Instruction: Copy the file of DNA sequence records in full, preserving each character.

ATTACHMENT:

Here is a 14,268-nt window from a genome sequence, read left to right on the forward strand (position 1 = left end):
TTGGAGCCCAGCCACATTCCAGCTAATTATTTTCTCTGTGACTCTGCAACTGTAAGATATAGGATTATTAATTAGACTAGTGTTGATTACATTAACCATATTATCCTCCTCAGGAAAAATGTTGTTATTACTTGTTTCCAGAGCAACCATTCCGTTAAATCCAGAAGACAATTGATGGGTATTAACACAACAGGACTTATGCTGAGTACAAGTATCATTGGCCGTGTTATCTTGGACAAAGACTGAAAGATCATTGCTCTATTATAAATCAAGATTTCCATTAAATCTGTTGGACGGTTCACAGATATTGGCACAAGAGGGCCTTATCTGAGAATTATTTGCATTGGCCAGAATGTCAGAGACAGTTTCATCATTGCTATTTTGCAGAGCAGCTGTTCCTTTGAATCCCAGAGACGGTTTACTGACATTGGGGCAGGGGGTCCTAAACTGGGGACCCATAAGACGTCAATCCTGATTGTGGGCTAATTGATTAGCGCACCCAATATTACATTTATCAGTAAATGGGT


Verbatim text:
Here is a 14,268-nt window from a genome sequence, read left to right on the forward strand (position 1 = left end):
TTGGAGCCCAGCCACATTCCAGCTAATTATTTTCTCTGTGACTCTGCAACTGTAAGATATAGGATTATTAATTAGACTAGTGTTGATTACATTAACCATATTATCCTCCTCAGGAAAAATGTTGTTATTACTTGTTTCCAGAGCAACCATTCCGTTAAATCCAGAAGACAATTGATGGGTATTAACACAACAGGACTTATGCTGAGTACAAGTATCATTGGCCGTGTTATCTTGGACAAAGACTGAAAGATCATTGCTCTATTATAAATCAAGATTTCCATTAAATCTGTTGGACGGTTCACAGATATTGGCACAAGAGGGCCTTATCTGAGAATTATTTGCATTGGCCAGAATGTCAGAGACAGTTTCATCATTGCTATTTTGCAGAGCAGCTGTTCCTTTGAATCCCAGAGACGGTTTACTGACATTGGGGCAGGGGGTCCTAAACTGGGGACCCATAAGACGTCAATCCTGATTGTGGGCTAATTGATTAGCGCACCCAATATTACATTTATCAGTAAATGGGT